Akira Kurosawa he had not yet reached the middle of his life when he shot ‘Ikiru (Living)’, one of the most beautiful and subtle films in the history of cinema, a seamless masterpiece in which each scene complements the previous one, and which shows like no other the desire to cling to life even though we have lost our way in it. Now, ‘Living’ does the same. Literally and without blushing in the slightest.
Photocopies at 0.20 euros
We all have prejudices when it comes to watching movies, and group accepted commonplaces that are preventing us from seeing tapes that we would otherwise enjoy. Iranian cinema is boring, in Spain there are only comedies and the Civil War, Akira Kurosawa is only for cultured people. It is useless to unseat each of these phrases made with data and obviousness: it is useless to ‘The Seven Samurai’ be highly entertaining or that ‘The Hidden Fortress’ influenced ‘star wars’. There are people who have insisted that Kurosawa should be synonymous with supine boredom.
And maybe that’s why ‘Living’ is being so praised. In other words: Whoever does not know God, prays to any saint. Oliver Hermanus’s film, compared to Kurosawa’s, is basically an onionskin carbon copy. It is located in London and stars Bill Nighy (which is always appreciated), but they are simple aesthetic changes: instead of trying to investigate its theme from a more modern point of view or providing authorial aesthetics, just copy and paste, cutting here and there to make it lighter (and, let it be said, less interesting).
Gus Van Sant was harshly criticized when in ‘Psycho’ he copied shot for shot the original Hitchcock film, an untouchable of the seventh art that, deep down, is a sincere tribute that is not hidden. As much as you want to modernize or improve ‘Psychosis’ it is impossibleSo why not turn your remake into a meta experiment? At least Van Sant went all out from the beginning, wanting to tell something with his cinema, to make one reflect on the mere fact of the existence of remakes. But ‘Living’ doesn’t do that: as if it were a mischievous student looking over the shoulder of the smart classmate, copy by changing a couple of words and hope the teacher doesn’t catch on to the deception. Surprise: so it has been.
very good tracing
I couldn’t help but be surprised (and blush a little) to see the eminently positive reviews of ‘Living’: a song to life, a sad but happy work that gives us hopean ending that reveals the ephemeral beauty of our days on Earth… I don’t know if they are deliberately ignoring the fact that they have no interest in getting a little bit out of the original mold because we like Bill Nighy or because people say they’ve seen ‘Ikiru’ a lot more than they’ve seen it, but this remake is, by all accounts, a coarse copy-paste.
It is true that, no matter how angry I may be, the general public he will always be more willing to see a movie from 2022 than one from 1955, no matter how good it is. And in this sense, a remake that borders on a photocopy makes sense as a tribute, to convey the ideas of a director to a new generation (which, on the other hand, has no interest in seeing ‘Living’ either). What’s more, it can even be debated whether after the pandemic the message of hope makes more sense than ever and Kurosawa’s carpe diem.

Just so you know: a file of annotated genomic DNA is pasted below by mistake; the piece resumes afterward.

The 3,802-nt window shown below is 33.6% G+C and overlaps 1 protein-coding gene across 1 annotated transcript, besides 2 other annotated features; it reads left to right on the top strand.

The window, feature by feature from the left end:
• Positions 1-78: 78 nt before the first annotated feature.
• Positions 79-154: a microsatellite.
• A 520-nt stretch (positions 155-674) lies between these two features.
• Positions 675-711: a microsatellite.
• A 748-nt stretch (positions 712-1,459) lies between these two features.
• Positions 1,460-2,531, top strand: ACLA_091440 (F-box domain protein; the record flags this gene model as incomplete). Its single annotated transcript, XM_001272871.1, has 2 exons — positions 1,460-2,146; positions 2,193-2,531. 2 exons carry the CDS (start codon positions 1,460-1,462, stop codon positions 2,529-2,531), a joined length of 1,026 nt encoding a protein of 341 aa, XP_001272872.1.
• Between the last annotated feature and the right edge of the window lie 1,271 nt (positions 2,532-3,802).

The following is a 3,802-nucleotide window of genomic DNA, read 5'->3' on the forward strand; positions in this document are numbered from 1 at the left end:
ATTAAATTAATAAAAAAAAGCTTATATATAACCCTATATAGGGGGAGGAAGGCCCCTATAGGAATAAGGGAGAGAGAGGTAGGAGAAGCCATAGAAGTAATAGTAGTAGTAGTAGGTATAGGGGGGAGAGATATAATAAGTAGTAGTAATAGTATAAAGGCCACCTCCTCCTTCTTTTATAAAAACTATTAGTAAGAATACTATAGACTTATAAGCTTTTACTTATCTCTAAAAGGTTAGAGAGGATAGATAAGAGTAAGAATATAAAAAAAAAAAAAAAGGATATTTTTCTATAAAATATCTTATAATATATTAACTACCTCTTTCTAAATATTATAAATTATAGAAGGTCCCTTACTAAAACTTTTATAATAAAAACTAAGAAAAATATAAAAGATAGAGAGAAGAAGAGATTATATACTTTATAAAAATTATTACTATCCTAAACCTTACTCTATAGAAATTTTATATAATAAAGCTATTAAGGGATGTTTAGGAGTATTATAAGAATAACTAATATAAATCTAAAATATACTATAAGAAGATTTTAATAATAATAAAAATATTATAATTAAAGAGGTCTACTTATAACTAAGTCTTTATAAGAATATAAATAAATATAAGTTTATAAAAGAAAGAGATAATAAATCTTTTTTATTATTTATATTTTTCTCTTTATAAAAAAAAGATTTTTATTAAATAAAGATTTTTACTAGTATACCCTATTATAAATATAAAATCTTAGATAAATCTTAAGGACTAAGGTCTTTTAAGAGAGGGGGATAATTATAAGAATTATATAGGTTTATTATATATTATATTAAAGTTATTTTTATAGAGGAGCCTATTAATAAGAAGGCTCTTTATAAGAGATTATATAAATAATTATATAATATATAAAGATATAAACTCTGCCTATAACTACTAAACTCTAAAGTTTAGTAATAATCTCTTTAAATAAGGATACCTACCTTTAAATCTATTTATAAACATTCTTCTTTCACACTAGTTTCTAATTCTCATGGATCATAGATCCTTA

All this is true. It is also true that ‘Ikiru’ is not written on scrolls that can only be accessed by password nor has its narrative been pierced by the passage of time: It’s on Filmin, it’s been released on Blu-Ray, it’s easily found in libraries and from time to time on television shows. It’s accessible, captivating, a delightful memento mori, and a turning point in cinematic history that doesn’t need to be brought out of obscurity. If the intention of ‘Living’ is to shed light on Akira Kurosawa for the new generations, it seems an unusually expensive way to do it.
The child without creativity
Sometimes it seems to us that the remakes are finished, and that with the massive access to culture no one would spend their time telling the same story again without an aesthetic or authorial twist that would justify turning the dial again. Steven Spielberg, for example, showed how to make a remarkable and intelligent remake in the fabulous ‘West Side Story’. But the truth is that we are surrounded by remakessince ‘CODA’ until ‘Full train! Destination Asturias’.
‘Living’ is a particularly tasteless one, which has its greatest achievement in cutting here and there to remake a film that loses its nuances but has its DNA still intact, almost like a surgeon making the exact incisions so as not to damage the organs that keep the film alive but part of what makes it a masterpiece. And it’s a shame, because a remake of ‘Ikiru’ is not a bad idea per se: the problem is that it pays such homage to it (it even places it at the same time) that it becomes a bland homage rather than a cover.
Of course, Bill Nighy is amazing, and it’s hard to find fault with the tape’s technical invoice, but always lives in the shadow of an incomparable work and that he needed a strong author behind him to give him a new point of view. Right now, ‘Living’ is not that different from a simple aesthetic change, a new dress for someone who didn’t need it. All the findings on the tape are inherited, it does not have any of its own, and that is where it connects with its own meaning: What is the reason that ‘Living’ exists? Maybe none, or maybe the sight of an older man swinging on a swing is immortal enough to need reminding every seventy years.
We would like to say thanks to the author of this short article for this remarkable material
‘Living’ is not one of the best movies of the year, just a glorified remake with intentions of Gus Van Sant’s ‘Psycho’
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